When I was in 3rd grade at Candler Elementary School, my teacher was Mrs. Comer and her assistant was Ms. Allen. Ms. Allen collected 4-leaf clovers in a barrel of water on her front porch. Anytime someone found a 4-leaf clover, she'd trade a seashell for it. That's how I began my collection of seashells. Though I had never been to the beach before, I had collected dozens of shells. I was the best 4-leaf clover finder in the 3rd grade! And I finally got to visit the ocean when I was in high school.

Clover Me Green

Of course, there's a book I'm writing about 4-leaf clovers. It's called Clover Me Green. Maybe one day you can see it in print and read all about Molly and her clover hunting adventures.

What's your 4-leaf clover finding record? Share in the comments!

Keep on keepin' on...


Tuesday, July 18, 2017


Did You Know Copperheads Are Pit Vipers?

I'm writing a book about a boy who loves snakes. So, I have to become an expert too. My husband found this video in an article on USA Today, so I thought I'd share it with you. Even though most people would kill a copperhead in an instant (and I'm no different), they are also "good" snakes because they eat mice and voles.

Art Schaeffer's Nickname is Gleek

Did you know that "gleek" is a verb? It means: to use one's saliva glands to shoot saliva a credible distance, with the intention of hitting someone or something. Also known as "snake spitting." He learned to gleek at a young age, by accident.

Growing up, my brother could always gleek on demand. I never could get it right. Occasionally, I'll accidentally gleek when yawning. What about you? Can you gleek?

Gleek's Pet Snake

In my book, Gleek has a pet snake. I'm thinking of letting it be a common grass snake, either a rough green snake or a smooth green snake. They are smaller, 2-3 feet, and a more shy species that may not like to be handled as much as some other species. But Art likes to hold his snake a lot. Do you have a favorite species? A species suggestion you'd like to see Gleek own?

10 Snake Species That Make Good Pets

Of course, some of the following snakes make better pets than others. If you want a pet snake, do your research. Here's a great site to help you.
  1. Ball Python
  2. Boa Constrictor
  3. Common King Snake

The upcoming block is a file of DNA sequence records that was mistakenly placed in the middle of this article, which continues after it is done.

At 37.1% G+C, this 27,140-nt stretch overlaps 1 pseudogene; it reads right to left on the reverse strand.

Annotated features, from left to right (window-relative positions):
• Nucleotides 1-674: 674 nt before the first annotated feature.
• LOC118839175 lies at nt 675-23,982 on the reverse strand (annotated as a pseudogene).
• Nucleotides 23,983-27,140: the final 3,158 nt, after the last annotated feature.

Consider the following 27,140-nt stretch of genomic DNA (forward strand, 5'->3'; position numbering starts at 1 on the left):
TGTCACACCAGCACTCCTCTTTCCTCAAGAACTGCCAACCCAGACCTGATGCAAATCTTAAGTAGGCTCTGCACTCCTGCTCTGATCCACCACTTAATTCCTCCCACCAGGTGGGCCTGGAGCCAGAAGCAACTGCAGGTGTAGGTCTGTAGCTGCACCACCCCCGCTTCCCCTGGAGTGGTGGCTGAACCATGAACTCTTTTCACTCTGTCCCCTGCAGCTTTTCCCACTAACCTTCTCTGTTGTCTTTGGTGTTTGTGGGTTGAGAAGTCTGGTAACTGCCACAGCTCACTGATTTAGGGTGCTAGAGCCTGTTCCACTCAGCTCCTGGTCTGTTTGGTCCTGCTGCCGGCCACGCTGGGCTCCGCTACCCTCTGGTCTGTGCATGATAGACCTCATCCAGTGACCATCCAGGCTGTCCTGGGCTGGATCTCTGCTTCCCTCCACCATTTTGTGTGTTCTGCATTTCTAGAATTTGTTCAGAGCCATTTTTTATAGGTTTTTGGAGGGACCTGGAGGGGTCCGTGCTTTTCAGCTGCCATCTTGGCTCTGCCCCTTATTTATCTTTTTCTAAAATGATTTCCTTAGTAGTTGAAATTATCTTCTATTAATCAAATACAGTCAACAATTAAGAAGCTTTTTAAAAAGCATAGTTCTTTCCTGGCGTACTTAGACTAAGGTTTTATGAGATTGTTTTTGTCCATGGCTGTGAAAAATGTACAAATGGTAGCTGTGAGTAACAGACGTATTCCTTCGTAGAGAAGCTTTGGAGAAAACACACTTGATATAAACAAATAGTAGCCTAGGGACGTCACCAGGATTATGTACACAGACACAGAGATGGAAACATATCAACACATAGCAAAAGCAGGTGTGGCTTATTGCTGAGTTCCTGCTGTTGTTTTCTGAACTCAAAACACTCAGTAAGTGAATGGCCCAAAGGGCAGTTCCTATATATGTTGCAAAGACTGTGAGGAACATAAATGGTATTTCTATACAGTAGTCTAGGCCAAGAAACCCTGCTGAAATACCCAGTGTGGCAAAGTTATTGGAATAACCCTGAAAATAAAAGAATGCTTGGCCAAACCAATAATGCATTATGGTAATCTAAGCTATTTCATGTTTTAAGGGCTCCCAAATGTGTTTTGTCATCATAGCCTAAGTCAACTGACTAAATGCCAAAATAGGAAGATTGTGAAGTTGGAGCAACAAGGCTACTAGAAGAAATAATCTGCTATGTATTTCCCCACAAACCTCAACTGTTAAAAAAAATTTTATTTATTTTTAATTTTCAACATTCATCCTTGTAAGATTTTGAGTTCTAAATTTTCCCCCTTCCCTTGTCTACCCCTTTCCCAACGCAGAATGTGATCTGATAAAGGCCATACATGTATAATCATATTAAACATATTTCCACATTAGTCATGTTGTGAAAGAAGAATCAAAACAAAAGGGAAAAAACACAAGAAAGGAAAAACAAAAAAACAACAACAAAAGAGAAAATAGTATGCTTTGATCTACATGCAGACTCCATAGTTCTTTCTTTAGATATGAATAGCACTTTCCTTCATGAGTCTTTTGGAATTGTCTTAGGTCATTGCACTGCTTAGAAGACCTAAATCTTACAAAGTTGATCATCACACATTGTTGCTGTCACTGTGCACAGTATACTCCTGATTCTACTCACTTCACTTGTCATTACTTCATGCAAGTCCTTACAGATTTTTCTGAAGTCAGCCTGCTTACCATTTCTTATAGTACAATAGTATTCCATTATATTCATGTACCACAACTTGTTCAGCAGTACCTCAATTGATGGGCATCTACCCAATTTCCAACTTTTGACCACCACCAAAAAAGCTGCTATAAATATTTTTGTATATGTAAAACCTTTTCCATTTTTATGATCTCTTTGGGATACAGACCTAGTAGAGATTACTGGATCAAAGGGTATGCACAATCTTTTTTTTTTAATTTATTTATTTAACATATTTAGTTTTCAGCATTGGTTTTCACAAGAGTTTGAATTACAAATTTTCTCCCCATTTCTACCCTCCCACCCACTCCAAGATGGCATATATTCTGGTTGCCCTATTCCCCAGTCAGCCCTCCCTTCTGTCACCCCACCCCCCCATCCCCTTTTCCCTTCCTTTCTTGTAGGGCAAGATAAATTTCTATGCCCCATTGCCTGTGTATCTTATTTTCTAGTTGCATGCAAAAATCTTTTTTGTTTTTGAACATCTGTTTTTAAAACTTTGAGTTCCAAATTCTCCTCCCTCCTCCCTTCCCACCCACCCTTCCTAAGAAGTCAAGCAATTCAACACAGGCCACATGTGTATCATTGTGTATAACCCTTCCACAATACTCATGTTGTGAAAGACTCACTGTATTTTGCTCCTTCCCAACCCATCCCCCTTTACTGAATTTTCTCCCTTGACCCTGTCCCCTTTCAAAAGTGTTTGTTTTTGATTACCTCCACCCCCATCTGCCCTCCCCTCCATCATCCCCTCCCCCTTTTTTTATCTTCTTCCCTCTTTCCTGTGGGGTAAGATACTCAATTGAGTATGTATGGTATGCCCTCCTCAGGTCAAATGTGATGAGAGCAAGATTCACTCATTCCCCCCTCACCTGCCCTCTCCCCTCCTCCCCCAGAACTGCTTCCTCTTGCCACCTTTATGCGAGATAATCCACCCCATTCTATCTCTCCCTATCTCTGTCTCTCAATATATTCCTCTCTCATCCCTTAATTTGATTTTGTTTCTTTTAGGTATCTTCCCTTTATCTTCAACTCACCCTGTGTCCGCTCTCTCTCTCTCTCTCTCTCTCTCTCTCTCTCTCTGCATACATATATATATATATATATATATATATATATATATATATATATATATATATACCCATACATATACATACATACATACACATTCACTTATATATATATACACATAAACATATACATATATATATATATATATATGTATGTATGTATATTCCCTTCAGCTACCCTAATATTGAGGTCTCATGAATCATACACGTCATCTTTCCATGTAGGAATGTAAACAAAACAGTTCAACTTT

4. Corn Snake
  5. Garter Snake
  6. Gopher/Bull Snake
  7. Grey-banded King
  8. Hognose Snake
  9. Milk Snake
  10. Mountain King

Have you (or your children) ever owned a pet snake? How long did it live? What did you name it? What kind of snake was it? Share in the comments!

Keep on keepin' on...


Tuesday, July 11, 2017


Who Won the Wireless SoundWhiz Headphones?

One of this year's sponsor's, SoundWhiz, donated three pairs of wireless headphones. The top 3 winners overall were super excited to win them!!!

Writers Who Run 10k Trail Race || Top 3 Winners Overall Won Free Wireless SoundWhiz Headphones

Top Three

The top three winners of the race, overall, completed the 10k trail race in under an hour!

  1. Dave Essinger (57:58)
  2. Dave Harlow (58:19)
  3. Dylan Astrom (59:20)

And did you notice that they all have a name that begins with the letter "D"?


One of the racers, who sadly didn't win one of the SoundWhiz headphones, was ACHING to win one. It was what kept him going - the hope for such an awesome prize. He still won 3rd place in his age group, though. Thanks, SoundWhiz, for being the carrot to dangle in front of our racers!

Next Year

Next year's race will see a slight (or a not-so-slight) change. In order to more easily accommodate more runners of differing levels, there will be a 5k option added. And the course will change. It will be a flatter course, on the road, with a grand view at the base of the famous Fontana Dam, the second largest dam this side of the Mississippi. The name is changing too. Instead of the Writers Who Run 10k Trail Race, it will be called the Writers Who Run 10k and 5k Race for Literacy. Hope to see you there!

Question goes here? Share in the comments!

Keep on keepin' on...


Sunday, July 9, 2017


Are You an Astronomy Geek, Too?

This August 21, 2017 will the first time the United States will see a total solar eclipse across the contiguous states since 1918. I'm within 2 hours of the 100% band! I'm so excited! I even found a video about five ways to safely view a solar eclipse.

Making Memories

I don't know why I love celestial bodies so much, be it the sun, the moon, or the stars, but I do. I love the constellations and special occurrences such as solar (and lunar) eclipses. If you can, get with your children and make some memories with them. Maybe they'll turn into an astronomy geek too!

5 Ways to Safely View the Eclipse

In the video above, they list:

  1. solar shield
  2. eclipse glasses
  3. pinhole method
  4. pegboard
  5. lens solar filter

What have you used in the past? What's your favorite? It seems as though children most often use the pinhole method. It's probably the safest because it has the lowest risk of accidental exposure.